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Spray foam over fiberglass batt

mdhokie | Posted in Energy Efficiency and Durability on

I am building a new house that is required to have a fire sprinkler system. In order to prevent frozen pipes, they are “tented” with a R-38 kraft faced fiberglass batt.

I am in CZ 4, Maryland follows IECC 2015. I am attempting to build a “pretty good” house. My insulation plan for the ceiling is a 1″ layer of closed cell with R-49 blown in fiberglass on top of the closed cell. Attic is vented.

Will the 1″ of closed cell work over the top of the r-38 batts to provide an air barrier? I am having trouble locating good information about air sealing fire sprinklers. Should I have them cover the tops of the batts with 1/4″ fan fold? Or remove the batts and use 1/4″ fan fold as the top of the “tent” which would be sprayed with foam?

Ceiling has no can lights, just junction boxes for surface mount LED lights and pendants. Other penetrations include the sprinkler heads and outlet boxes for smoke alarm.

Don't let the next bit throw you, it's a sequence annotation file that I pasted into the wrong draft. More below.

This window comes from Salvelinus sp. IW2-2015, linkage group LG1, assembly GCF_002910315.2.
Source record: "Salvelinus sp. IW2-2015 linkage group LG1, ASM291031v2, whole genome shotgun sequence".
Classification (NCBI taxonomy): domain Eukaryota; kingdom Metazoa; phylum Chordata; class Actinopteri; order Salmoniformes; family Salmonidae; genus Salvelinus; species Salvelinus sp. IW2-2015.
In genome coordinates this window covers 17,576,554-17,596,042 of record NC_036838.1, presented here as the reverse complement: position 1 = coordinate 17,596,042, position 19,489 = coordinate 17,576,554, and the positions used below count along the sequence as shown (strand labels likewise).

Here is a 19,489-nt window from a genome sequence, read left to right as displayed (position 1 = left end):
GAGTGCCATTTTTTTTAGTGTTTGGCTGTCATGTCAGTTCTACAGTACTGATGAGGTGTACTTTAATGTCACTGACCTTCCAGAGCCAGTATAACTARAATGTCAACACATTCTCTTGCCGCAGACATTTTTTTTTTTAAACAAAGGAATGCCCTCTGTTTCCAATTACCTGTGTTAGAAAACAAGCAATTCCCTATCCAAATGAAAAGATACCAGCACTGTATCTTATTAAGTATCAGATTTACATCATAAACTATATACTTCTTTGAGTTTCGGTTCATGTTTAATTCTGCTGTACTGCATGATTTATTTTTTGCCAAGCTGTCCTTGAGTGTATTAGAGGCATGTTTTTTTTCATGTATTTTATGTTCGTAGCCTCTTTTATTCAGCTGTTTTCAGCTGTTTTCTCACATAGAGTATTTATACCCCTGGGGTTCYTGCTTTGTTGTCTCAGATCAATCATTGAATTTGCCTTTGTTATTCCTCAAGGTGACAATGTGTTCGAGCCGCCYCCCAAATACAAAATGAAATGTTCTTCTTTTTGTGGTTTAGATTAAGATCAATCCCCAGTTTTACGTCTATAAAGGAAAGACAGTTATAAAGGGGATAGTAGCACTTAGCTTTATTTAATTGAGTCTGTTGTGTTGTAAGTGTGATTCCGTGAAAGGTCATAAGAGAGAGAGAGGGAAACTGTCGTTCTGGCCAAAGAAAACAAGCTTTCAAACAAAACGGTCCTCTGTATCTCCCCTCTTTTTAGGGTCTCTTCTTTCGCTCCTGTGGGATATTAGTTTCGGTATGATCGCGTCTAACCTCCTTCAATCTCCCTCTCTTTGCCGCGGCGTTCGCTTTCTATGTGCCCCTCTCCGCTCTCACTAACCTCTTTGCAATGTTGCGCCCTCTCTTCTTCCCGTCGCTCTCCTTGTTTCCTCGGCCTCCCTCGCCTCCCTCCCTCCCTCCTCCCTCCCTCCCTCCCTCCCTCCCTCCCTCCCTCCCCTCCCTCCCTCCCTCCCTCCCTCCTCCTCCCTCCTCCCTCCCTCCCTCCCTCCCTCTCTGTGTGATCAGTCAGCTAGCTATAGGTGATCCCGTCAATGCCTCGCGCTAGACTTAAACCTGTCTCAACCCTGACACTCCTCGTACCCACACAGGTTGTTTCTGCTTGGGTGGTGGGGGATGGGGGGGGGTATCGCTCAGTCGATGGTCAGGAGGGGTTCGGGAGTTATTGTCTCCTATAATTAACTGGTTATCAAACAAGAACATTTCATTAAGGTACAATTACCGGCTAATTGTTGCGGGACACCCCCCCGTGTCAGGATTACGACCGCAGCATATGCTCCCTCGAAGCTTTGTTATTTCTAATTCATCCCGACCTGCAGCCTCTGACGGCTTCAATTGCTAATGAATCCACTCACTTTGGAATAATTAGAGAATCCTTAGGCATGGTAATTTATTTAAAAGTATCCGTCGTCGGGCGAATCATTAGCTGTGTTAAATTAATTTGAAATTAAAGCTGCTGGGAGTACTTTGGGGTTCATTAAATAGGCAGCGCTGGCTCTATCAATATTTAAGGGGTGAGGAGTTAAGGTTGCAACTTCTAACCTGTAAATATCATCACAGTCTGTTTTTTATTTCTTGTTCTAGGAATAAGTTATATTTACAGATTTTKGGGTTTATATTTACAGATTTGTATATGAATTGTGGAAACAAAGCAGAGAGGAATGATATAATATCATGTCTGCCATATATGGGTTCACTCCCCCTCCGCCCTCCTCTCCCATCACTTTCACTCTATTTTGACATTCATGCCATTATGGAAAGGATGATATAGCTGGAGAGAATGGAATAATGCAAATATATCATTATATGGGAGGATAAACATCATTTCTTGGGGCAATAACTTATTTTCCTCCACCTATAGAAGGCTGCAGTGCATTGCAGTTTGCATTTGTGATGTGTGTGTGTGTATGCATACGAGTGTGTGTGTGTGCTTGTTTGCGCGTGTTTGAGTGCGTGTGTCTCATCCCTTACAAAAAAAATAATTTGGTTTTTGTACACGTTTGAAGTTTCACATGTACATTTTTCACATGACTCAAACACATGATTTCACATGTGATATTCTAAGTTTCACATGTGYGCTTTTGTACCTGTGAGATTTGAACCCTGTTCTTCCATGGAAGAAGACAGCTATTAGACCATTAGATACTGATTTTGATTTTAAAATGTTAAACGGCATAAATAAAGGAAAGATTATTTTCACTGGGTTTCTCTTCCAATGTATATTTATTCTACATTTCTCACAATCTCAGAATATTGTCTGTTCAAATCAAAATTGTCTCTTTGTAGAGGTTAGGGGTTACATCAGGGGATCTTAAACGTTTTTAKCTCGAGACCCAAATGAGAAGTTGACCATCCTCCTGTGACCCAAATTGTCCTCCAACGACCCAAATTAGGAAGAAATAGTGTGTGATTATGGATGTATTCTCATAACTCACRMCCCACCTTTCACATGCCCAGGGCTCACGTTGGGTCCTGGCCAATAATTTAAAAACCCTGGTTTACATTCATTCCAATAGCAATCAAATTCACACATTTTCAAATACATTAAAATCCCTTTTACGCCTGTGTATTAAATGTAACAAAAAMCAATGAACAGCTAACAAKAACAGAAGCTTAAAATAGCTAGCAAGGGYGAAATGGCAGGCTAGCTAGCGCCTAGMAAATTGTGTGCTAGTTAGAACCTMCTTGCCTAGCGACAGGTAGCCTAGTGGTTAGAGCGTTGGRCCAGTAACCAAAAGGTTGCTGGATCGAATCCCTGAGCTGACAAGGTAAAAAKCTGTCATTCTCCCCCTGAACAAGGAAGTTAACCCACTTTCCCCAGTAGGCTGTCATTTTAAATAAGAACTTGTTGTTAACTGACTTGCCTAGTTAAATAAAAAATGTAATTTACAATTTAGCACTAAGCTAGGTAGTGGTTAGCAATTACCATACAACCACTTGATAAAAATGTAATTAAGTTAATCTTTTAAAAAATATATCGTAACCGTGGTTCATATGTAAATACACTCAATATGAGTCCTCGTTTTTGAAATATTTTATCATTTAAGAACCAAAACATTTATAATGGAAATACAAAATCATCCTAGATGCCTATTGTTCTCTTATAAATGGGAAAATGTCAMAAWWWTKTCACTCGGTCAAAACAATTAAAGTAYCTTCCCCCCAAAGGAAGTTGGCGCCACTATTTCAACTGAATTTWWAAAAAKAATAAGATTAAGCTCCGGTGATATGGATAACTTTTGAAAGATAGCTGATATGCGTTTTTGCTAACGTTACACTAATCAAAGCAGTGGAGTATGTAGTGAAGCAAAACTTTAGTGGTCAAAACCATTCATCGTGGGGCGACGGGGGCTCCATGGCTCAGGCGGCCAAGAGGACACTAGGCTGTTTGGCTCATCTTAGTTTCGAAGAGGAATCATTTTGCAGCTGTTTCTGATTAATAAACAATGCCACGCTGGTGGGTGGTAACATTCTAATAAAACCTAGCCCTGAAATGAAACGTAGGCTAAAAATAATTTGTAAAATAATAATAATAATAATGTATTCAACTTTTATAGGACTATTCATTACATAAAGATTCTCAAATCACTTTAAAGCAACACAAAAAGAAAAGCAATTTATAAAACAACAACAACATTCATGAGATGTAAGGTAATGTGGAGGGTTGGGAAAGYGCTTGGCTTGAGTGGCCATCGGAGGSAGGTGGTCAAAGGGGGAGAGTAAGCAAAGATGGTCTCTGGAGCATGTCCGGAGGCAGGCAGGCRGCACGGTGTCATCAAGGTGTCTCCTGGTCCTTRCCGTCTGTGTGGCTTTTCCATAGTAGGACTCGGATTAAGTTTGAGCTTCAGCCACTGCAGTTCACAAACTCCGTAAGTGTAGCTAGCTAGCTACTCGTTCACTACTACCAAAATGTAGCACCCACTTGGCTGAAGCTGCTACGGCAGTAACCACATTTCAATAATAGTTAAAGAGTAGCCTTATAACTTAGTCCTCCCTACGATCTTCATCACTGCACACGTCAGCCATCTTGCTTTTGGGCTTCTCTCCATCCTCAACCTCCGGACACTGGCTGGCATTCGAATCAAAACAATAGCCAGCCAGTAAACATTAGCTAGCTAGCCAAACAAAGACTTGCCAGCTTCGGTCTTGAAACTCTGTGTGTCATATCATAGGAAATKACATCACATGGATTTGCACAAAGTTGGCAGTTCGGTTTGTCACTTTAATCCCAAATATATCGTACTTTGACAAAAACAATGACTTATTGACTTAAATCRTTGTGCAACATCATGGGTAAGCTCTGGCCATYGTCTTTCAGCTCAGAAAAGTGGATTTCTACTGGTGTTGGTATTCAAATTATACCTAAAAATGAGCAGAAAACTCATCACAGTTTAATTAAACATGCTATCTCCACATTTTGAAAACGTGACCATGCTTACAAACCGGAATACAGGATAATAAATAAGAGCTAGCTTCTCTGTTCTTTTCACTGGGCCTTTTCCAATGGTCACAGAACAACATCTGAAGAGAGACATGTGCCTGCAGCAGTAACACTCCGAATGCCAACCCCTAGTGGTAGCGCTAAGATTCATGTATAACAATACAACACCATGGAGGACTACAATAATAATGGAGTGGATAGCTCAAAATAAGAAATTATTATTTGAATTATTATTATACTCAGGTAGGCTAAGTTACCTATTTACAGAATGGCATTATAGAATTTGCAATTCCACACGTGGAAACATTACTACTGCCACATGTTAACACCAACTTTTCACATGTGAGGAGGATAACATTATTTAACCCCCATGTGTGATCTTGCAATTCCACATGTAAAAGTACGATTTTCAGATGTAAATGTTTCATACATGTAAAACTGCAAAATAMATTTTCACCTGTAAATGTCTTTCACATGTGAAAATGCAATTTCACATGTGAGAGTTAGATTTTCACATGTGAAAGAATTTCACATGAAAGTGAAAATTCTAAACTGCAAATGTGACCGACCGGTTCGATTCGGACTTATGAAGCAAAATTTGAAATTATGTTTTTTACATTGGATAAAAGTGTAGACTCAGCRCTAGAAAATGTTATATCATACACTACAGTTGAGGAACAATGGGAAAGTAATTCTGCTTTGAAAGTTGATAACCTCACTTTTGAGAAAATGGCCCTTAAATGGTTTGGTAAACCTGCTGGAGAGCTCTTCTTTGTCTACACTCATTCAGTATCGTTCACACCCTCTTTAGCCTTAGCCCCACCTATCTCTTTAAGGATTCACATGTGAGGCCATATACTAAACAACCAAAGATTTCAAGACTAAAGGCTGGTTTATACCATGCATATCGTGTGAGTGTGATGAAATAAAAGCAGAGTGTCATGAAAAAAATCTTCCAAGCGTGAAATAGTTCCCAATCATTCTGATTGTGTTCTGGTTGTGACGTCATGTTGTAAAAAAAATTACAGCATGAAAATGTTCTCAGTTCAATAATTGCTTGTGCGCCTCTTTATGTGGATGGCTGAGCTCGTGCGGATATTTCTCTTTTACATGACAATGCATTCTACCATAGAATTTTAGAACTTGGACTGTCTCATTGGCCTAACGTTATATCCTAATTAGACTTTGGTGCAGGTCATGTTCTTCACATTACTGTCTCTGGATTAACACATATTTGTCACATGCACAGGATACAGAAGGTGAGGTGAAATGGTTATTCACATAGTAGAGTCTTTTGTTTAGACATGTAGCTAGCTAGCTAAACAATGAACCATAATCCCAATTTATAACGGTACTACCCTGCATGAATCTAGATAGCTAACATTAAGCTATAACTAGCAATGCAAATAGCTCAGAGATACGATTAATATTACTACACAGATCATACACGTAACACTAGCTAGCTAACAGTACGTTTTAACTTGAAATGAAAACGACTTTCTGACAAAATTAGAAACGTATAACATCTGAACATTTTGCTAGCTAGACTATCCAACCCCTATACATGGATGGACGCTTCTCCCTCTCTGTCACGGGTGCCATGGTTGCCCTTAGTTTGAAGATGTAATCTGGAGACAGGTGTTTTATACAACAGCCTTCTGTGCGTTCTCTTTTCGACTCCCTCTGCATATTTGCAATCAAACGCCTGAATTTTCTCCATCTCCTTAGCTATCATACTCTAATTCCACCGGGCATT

Thanks for any ideas and suggestions.

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  1. GBA Editor
    Martin Holladay | | #1

    Start by reading this article by Abe Kruger: “Wasting Energy or Catching Fire.”

    Without rereading the article to remind myself of Kruger's advice, I think that your fan-fold idea makes more sense than trying to install spray polyurethane foam on top of fiberglass batts. Whatever you do, make sure that your solution is code-compliant.

  2. mdhokie | | #2


    Thanks for the link and quick response. It seems there is not much knowledge/information about single family sprinkler systems and energy performance. I might live in one of the only states that requires SFD to install sprinklers.

    The attic is mostly truss, and the sprinkler installer did his best to keep the piping as close to the ceiling as possible. Obviously running perpendicular to the truss, it has to be above the bottom chord. Can't drill or notch the truss. We thought about pipes in walls, but the open floor plan needs some sprinklers in the ceiling.

    As the article pointed out, encapsulating the pipe is not recommended in colder climates since the water isn't flowing. The tent basically puts the pipe inside the conditioned space and uses the room heat to prevent freezing.

    I will talk to the insulator about the 1/4" fanfold either over the fiberglass batt or as a replacement. If anyone else out there has experience with insulating and sprinklers, I'd love to hear your strategy.

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